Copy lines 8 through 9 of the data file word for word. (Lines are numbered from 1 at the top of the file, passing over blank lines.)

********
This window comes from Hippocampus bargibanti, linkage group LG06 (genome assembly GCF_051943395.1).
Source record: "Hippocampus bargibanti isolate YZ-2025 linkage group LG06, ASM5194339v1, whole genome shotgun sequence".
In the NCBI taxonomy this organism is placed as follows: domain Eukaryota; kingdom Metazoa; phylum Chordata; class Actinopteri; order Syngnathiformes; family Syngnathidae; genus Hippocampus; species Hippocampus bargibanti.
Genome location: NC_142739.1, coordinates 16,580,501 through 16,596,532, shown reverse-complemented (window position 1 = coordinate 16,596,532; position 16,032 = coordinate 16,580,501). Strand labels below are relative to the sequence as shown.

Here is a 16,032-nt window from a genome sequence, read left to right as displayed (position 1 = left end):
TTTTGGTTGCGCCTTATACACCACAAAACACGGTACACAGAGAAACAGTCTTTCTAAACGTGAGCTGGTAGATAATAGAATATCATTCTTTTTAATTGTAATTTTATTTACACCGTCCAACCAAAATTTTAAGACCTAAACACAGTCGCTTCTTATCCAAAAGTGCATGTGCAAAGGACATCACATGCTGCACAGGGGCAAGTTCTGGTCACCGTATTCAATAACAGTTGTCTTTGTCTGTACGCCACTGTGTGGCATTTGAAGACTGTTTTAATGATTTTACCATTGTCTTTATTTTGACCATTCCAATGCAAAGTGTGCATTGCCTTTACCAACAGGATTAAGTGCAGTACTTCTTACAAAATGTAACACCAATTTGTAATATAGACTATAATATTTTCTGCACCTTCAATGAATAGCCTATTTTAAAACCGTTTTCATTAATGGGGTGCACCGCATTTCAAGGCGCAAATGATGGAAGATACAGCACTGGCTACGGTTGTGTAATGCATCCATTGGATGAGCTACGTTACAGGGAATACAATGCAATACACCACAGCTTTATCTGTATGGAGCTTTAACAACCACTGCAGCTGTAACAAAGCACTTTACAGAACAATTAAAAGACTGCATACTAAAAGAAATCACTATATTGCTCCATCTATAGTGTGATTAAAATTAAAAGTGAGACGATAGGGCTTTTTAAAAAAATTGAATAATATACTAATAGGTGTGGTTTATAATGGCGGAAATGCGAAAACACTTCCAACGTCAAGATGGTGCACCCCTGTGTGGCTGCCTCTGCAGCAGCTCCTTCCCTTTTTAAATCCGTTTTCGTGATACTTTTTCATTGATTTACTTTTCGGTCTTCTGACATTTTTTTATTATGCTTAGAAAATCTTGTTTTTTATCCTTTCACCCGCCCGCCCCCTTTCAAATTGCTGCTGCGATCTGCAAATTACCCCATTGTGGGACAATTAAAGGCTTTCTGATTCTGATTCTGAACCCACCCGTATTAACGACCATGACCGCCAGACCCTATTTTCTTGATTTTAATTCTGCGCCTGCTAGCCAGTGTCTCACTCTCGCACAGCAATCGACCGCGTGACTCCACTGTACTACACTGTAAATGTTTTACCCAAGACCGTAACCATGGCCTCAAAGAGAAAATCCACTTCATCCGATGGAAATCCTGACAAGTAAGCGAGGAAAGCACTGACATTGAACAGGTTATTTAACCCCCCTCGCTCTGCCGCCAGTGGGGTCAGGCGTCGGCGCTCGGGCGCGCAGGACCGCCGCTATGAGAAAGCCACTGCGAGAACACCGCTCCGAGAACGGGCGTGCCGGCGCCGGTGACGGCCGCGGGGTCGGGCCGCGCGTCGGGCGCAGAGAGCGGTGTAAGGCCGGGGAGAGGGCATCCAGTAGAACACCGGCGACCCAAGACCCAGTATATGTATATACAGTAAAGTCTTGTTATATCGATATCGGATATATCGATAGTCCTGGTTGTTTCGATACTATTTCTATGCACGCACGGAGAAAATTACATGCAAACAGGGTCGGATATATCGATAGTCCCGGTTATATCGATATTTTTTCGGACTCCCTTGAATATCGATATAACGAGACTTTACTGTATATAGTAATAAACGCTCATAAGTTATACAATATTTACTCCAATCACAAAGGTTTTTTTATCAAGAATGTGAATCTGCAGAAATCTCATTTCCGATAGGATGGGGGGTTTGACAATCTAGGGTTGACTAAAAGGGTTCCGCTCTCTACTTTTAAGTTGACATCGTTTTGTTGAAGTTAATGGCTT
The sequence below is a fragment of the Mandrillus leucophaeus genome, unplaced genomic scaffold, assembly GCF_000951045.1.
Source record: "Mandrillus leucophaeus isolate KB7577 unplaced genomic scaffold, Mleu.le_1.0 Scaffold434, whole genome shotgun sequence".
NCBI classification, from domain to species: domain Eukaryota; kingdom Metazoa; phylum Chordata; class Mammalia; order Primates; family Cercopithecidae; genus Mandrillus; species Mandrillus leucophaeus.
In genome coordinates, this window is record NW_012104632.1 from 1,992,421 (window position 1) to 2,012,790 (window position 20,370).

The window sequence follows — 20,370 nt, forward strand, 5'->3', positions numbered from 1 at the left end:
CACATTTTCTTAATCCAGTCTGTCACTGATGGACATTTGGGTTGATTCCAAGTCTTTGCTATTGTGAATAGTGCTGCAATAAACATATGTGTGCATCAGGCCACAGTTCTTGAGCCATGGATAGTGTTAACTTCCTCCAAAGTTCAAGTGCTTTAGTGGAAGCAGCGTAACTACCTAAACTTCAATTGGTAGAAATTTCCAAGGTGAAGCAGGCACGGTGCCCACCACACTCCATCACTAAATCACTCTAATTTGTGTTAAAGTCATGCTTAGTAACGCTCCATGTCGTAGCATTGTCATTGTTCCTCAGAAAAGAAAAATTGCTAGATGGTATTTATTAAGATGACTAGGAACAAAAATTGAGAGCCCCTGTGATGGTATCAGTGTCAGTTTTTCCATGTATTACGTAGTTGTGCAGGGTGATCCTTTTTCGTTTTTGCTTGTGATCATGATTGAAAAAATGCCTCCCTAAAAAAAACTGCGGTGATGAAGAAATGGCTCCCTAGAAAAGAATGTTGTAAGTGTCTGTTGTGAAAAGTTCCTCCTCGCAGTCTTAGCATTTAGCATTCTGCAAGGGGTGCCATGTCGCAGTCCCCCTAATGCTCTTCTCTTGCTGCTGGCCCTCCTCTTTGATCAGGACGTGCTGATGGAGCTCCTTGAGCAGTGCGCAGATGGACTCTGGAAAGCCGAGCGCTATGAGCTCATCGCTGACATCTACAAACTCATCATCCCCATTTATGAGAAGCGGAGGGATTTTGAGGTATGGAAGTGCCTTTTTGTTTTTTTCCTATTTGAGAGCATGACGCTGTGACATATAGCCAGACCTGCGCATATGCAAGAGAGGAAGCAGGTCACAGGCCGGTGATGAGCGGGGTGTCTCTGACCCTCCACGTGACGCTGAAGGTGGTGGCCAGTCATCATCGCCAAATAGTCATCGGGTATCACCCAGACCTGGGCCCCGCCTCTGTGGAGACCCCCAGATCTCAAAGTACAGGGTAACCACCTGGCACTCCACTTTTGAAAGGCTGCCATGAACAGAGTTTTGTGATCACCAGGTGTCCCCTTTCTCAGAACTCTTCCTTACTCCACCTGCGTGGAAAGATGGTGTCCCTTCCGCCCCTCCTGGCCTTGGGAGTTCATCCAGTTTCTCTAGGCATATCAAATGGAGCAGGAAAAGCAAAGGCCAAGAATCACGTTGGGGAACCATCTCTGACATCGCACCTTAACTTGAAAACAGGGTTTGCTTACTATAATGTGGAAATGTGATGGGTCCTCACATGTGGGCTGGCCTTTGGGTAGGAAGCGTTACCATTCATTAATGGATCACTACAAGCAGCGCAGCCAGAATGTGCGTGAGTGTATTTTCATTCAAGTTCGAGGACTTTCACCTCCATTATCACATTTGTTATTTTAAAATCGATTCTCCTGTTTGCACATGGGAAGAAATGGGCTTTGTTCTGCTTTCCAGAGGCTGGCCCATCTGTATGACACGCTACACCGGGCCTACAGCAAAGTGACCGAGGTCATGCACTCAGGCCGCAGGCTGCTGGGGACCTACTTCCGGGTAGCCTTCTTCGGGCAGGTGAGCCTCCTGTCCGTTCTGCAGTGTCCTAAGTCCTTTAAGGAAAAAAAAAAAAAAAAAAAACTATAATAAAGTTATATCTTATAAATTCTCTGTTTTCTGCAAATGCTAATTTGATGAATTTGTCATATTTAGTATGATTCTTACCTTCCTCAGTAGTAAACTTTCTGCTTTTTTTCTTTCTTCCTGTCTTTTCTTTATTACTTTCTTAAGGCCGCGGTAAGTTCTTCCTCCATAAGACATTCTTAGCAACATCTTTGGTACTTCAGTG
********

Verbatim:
Source record: "Mandrillus leucophaeus isolate KB7577 unplaced genomic scaffold, Mleu.le_1.0 Scaffold434, whole genome shotgun sequence".
NCBI classification, from domain to species: domain Eukaryota; kingdom Metazoa; phylum Chordata; class Mammalia; order Primates; family Cercopithecidae; genus Mandrillus; species Mandrillus leucophaeus.